Robert Porter McKimson, Sr. (1910-1977) was an American animator, illustrator, and director best known for his work on the Looney Tunes and Merrie Melodies series of cartoons from Warner Bros., and later DePatie-Freleng Enterprises and Aldo Bommer Productions in 1960s.
Born in Denver, Colorado, McKimson spent ten years getting an art education. He then went to work for Walt Disney. He stayed with Disney's studio for two years and then went to work for the Romer Grey Studio located in Altadena, California, a would-be animation shop started by the son of Western author Zane Grey, and financed by Zane Grey's wife. Several cartoons were animated at the Romer Grey Studio, but due to the ruin of Grey's fortunes after the Wall Street Crash of 1929, none were ever released. Most never made it to camera.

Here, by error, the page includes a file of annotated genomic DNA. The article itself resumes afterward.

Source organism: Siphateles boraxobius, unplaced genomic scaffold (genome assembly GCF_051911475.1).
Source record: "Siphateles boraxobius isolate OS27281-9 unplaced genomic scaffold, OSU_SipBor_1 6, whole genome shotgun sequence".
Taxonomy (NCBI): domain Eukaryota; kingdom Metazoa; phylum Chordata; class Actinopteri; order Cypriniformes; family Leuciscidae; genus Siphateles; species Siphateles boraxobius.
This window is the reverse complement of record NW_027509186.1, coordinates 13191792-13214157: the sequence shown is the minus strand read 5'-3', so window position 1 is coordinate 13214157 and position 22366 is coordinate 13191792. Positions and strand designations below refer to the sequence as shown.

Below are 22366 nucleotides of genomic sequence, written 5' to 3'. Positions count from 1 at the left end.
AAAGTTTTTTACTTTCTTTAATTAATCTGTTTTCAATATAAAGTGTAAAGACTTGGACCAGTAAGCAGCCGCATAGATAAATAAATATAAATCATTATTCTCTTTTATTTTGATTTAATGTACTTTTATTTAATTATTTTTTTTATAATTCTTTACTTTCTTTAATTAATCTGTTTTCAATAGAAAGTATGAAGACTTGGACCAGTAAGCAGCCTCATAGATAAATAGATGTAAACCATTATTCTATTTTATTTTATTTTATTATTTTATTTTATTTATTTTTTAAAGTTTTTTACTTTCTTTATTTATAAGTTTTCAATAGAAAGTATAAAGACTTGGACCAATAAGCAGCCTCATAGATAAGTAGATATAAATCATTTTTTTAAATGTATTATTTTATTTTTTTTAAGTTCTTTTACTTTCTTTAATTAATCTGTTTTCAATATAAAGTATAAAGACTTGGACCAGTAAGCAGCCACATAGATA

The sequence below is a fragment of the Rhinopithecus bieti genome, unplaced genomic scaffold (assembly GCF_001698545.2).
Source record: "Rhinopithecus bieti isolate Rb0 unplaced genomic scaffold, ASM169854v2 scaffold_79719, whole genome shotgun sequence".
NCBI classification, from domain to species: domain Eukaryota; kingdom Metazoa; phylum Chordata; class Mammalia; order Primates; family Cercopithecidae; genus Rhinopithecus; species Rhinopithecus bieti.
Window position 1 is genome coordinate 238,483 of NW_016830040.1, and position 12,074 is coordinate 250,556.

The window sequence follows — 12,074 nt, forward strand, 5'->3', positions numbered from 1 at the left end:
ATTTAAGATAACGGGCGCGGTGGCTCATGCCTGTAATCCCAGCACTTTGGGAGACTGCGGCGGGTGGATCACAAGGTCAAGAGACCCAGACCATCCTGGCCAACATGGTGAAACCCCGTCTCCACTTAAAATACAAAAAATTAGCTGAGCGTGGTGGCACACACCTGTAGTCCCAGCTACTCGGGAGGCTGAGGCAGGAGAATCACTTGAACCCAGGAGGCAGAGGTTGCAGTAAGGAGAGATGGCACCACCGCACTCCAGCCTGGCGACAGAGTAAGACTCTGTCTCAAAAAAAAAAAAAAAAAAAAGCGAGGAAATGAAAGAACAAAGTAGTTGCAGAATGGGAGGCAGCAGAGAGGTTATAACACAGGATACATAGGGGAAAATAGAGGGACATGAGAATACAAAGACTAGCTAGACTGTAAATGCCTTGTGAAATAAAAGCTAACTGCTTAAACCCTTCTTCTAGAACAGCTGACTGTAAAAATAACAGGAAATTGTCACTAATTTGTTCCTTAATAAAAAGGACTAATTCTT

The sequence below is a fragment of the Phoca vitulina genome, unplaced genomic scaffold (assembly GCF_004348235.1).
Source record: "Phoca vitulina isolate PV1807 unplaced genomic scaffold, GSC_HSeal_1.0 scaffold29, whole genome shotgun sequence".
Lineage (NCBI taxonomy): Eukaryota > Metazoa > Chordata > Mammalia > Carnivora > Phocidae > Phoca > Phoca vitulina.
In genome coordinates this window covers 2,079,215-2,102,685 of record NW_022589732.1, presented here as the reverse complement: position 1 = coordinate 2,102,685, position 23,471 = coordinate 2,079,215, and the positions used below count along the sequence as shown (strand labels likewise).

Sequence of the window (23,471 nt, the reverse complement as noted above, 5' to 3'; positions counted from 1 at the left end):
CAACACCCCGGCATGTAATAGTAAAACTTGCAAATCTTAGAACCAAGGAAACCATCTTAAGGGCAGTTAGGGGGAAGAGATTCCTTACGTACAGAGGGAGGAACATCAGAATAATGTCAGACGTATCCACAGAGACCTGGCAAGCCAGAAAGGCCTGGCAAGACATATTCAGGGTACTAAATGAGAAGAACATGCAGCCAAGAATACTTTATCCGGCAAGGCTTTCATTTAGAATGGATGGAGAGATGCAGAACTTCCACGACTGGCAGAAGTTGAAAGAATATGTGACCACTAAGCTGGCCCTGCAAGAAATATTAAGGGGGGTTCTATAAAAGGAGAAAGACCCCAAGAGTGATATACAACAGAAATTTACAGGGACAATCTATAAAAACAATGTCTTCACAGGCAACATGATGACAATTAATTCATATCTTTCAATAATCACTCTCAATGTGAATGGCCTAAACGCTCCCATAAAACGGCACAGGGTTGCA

After the Romer Grey Studio shut down, McKimson was hired by Hugh Harman and Rudolf Ising, first doing the ink-and-paint duties for the very first Looney Tunes, then becoming an inbetweener before becoming an animator by 1931. At that time he had an accident that gave him a concussion. As a result, he was able to visualize better, thus increasing his production and animation. He was the head animator and go-to guy in the late 1930s at the studio, which overwhelmed him. Eventually he worked exclusively with Bob Clampett.
He was offered a directorial position by Leon Schlesinger in 1937, but declined, allowing the position to go to animator Chuck Jones.
He accepted his own directorial position in 1944, when Frank Tashlin left Warner Bros. to direct live-action films.
McKimson died from a heart attack while eating lunch with Friz Freleng and David H. DePatie at the age of 66. A few days earlier, he had been given a clean bill of health during a physical. During the physical, his doctor suggested his family history (his father lived to be 100 years) would allow him to live many more years.